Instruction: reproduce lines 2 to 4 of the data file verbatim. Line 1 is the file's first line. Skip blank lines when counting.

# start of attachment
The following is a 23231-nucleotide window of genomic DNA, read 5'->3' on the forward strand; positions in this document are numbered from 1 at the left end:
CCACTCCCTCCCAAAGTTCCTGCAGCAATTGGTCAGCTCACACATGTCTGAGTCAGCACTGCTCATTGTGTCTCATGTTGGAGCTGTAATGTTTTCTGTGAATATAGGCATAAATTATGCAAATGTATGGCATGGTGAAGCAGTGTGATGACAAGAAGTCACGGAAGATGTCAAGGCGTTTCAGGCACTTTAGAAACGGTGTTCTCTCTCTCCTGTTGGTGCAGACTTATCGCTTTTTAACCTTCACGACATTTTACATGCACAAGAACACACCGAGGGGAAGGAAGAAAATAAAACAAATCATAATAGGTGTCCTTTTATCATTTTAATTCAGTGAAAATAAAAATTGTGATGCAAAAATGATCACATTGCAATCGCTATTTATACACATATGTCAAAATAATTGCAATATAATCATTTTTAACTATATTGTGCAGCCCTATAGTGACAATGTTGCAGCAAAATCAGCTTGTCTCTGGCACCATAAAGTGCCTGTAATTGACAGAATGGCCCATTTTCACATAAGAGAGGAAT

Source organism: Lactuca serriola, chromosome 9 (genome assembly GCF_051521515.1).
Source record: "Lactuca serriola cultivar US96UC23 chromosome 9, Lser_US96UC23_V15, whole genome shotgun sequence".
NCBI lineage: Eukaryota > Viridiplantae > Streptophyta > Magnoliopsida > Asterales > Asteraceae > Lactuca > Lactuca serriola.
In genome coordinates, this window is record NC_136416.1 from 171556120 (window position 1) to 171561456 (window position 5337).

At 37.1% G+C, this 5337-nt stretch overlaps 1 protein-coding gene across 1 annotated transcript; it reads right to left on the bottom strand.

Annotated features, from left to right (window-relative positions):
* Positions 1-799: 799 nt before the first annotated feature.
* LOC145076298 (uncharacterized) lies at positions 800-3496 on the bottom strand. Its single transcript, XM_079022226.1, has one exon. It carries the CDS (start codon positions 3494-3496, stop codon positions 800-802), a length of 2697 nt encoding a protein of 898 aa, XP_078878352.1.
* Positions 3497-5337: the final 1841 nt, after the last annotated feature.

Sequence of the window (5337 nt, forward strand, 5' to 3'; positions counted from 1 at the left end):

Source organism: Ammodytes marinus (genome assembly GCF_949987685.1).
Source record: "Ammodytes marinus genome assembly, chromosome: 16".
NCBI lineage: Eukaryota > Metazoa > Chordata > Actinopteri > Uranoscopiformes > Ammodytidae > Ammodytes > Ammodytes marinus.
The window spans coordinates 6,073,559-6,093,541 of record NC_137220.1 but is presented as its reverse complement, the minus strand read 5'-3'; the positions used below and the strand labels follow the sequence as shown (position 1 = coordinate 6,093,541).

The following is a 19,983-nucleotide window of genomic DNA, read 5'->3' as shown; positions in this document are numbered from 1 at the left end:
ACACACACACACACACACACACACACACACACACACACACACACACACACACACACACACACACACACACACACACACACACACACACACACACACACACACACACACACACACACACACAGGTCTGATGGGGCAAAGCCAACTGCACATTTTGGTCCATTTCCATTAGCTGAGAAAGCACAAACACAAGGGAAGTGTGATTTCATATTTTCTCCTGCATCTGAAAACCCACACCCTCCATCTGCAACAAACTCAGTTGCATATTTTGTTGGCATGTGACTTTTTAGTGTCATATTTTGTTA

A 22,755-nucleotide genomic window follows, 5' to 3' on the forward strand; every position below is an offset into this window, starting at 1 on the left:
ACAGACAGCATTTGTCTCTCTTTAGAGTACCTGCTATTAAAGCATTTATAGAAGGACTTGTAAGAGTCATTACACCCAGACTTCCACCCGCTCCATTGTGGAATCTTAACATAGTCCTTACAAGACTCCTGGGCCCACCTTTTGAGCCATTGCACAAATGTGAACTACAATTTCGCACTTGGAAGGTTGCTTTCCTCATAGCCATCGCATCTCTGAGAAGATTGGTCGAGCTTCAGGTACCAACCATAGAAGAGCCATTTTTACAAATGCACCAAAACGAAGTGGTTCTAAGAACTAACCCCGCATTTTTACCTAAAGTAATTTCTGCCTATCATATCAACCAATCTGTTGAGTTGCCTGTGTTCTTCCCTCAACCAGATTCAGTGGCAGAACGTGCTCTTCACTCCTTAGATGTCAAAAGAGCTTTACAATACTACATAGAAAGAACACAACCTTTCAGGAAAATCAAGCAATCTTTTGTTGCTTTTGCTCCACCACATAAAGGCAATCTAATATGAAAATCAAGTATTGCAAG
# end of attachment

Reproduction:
CCACTCCCTCCCAAAGTTCCTGCAGCAATTGGTCAGCTCACACATGTCTGAGTCAGCACTGCTCATTGTGTCTCATGTTGGAGCTGTAATGTTTTCTGTGAATATAGGCATAAATTATGCAAATGTATGGCATGGTGAAGCAGTGTGATGACAAGAAGTCACGGAAGATGTCAAGGCGTTTCAGGCACTTTAGAAACGGTGTTCTCTCTCTCCTGTTGGTGCAGACTTATCGCTTTTTAACCTTCACGACATTTTACATGCACAAGAACACACCGAGGGGAAGGAAGAAAATAAAACAAATCATAATAGGTGTCCTTTTATCATTTTAATTCAGTGAAAATAAAAATTGTGATGCAAAAATGATCACATTGCAATCGCTATTTATACACATATGTCAAAATAATTGCAATATAATCATTTTTAACTATATTGTGCAGCCCTATAGTGACAATGTTGCAGCAAAATCAGCTTGTCTCTGGCACCATAAAGTGCCTGTAATTGACAGAATGGCCCATTTTCACATAAGAGAGGAAT

Source organism: Lactuca serriola, chromosome 9 (genome assembly GCF_051521515.1).
Source record: "Lactuca serriola cultivar US96UC23 chromosome 9, Lser_US96UC23_V15, whole genome shotgun sequence".